Go up Table Mountain

It’s called Table Mountain because viewed from afar its summit appears to be as flat as a table. But if you climb it, you will soon discover this to be an optical illusion. It is rugged and wild, but well worth the effort for its spectacular views of the Cape Peninsula and Atlantic seaboard. The sandstone mountain is 1085 metres high and three kilometres wide.

Not enough energy? Take the ten minute cable-car trip (after a spot of queuing). It is an experience in itself. But check the weather report. At times the mountain can be covered with its famous “tablecloth” cloud and then you are guaranteed to have no view whatsoever. From the end of November through to February the south-easterly wind (called the Cape Doctor because it “cures” the Cape of any potential smog) also holds the potential to spoil your trip.

Visit Robben Island

South Africa’s iconic anti-apartheid struggle hero Nelson Mandela spent most of his 27 years in prison on Robben Island in Table Bay before he became president of the new democratic South Africa.

Today the barren island is an Unesco World Heritage Site and the former prison an apartheid museum. Take the ferry from the Cape Town harbour if you want to experience chilling history.

Party and shop at the Victoria and Alfred Waterfront

The Victoria & Alfred Waterfront is South Africa’s most visited single destination. The exciting shopping and entertainment venue is part of a working harbour with scenic views of Table Mountain. It has a blend of maritime history, craft markets, museums, an aquarium, a variety of shops, restaurants, bars and cinemas.

Visit the edge of the peninsula – Cape Point

Cape point is mountainous and scenic. It runs southwards for 30 kilometres from Cape Town and Table Mountain, but it is not the southernmost point in Africa as many people will tell you and more travel guides will insist. That honour goes to Cape Agulhas, almost 200 kilometres to the south-east.

A trip to Cape Point is a must for any Cape Town visitor. The southern end of the Cape Peninsula boasts two points of interest: the Cape of Good Hope and the more southernly and a bit higher situated Cape Point. Both the Capes are situated in the 7800 hectare Good Hope section of the Cape Peninsula National Park, 13 kilometres behind the entrance gate.

The access road leads to a parking area where there is a snack bar and an exclusive restaurant with a fantastic seaview.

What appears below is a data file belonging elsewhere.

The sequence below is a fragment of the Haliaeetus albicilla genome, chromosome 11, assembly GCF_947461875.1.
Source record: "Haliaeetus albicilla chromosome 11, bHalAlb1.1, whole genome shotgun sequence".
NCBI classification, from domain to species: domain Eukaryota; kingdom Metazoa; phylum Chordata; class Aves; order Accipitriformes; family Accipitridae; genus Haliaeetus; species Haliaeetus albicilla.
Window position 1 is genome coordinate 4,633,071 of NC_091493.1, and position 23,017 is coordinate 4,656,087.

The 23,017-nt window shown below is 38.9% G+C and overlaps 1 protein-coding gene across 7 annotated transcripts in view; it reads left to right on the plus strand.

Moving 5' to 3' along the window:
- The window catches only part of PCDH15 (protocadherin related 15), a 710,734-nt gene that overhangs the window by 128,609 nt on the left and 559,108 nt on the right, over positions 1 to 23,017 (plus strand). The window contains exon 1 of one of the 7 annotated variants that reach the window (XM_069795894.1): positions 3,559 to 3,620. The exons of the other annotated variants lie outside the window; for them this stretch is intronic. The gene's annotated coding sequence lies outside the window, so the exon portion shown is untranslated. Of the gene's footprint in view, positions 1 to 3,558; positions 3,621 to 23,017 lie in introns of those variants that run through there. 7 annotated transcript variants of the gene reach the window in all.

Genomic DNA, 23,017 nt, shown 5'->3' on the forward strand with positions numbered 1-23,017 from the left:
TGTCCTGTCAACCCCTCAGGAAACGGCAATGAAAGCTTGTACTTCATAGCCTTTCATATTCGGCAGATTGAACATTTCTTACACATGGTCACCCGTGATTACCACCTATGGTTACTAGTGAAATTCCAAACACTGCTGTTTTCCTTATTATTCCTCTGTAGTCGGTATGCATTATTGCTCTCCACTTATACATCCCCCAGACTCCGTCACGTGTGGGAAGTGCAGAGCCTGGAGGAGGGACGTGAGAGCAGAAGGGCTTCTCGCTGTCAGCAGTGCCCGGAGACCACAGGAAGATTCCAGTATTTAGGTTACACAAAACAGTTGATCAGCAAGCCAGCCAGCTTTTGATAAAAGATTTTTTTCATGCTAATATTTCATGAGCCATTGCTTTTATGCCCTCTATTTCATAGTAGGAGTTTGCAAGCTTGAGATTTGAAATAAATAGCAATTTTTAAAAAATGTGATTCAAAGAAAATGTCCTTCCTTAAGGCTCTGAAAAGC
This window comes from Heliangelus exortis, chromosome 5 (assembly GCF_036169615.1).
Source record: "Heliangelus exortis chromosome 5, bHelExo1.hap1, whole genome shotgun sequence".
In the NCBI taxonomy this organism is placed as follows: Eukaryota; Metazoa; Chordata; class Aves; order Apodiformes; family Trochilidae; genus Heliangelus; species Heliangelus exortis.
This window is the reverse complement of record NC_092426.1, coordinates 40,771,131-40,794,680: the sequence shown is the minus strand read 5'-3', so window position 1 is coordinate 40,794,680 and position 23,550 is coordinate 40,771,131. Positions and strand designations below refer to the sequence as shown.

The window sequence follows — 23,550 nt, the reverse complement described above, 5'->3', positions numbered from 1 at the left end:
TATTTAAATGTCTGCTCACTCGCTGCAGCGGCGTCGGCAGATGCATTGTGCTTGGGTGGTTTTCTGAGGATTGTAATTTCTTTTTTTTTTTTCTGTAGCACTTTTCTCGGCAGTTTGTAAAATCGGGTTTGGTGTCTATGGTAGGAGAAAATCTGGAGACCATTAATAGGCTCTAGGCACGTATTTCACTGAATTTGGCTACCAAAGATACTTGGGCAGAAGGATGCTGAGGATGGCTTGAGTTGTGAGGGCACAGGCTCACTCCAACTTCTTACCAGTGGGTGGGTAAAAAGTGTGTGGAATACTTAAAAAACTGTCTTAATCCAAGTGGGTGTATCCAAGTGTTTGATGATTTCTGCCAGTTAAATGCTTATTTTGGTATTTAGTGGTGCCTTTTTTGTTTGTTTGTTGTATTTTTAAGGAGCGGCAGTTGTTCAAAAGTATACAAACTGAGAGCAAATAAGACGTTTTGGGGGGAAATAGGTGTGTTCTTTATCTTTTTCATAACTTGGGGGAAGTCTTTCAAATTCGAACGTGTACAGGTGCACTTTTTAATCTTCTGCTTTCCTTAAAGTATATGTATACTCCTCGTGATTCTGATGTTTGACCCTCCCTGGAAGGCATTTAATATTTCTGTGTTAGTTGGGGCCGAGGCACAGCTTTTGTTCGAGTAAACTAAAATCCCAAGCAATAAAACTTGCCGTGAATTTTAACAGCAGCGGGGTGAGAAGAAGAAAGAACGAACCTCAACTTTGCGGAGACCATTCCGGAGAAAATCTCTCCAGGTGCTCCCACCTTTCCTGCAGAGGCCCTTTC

In the National Park there are beautiful bays and hiking trails. Bontebok and other antelopes are plentiful, but steer clear of the baboons because they are known to be aggressive. Hide your food and never attempt to feed them. It’s an offence.

Stroll through the photogenic historic Malay Quarter of the Bo-Kaap (High Cape) and the District Six Museum

This part of Cape Town is historically very interesting and visually appealing to visit. Some of the inhabitants are descendants of the people from Indonesia, Sri Lanka, India and Malaysia, who were captured in the 17th and 18th century and enslaved by the Dutch-East Indian Trading Company.

Called Cape Malays, they had a great influence on the development of language and cultures in the Cape colony.

Many speak a delightful dialect of Afrikaans – a mixture of Dutch, German, Malay and other indigenous languages. The narrow cobblestone streets have brightly coloured houses and mosques.

During the height of apartheid in the late 1960’s and 1970’s the Cape Malay peoples were forcibly removed from the Bo-Kaap – then known as “District Six”. It was part of the white government’s policy of “separate development” of cultures and races. Many of the houses where bulldozed at the time.

This history as well as many photographs of the original District Six and the impact the policy had on families are recorded in the museum.

Do a township tour

Cape Town is surrounded by many townships that was formed during the apartheid years for black people and coloured people to stay around the city. Unique cultures and ways of living developed in these so-called townships.

A township tour offers the opportunity for visitors to gain a richer understanding of South Africa’s many cultures and also helps support small enterprises. It is often an eye opening experience and really good fun.

Go on a winelands tour

The Cape Peninsula is surrounded by many fine wine routes where wine can be tasted with good food. Popular wine regions are Durbanville, Stellenbosch, Helderberg, Paarl, Agter-Paarl and Wellington.

The regions are all within an hour’s drive from the city, but driving is not advisable. The wine is so good, that an organised tour with a sober driver is really the only way to go.

Further from Cape Town popular wine regions include Worcester, the BAR (Bonnievale, Ashton & Robertson) Valley, Swellendam and Montagu.

The areas are not far to drive (often within two hours), but so spectacular that day trips are not advisable. Rather arrange to stay in a guest house and enjoy the regions properly.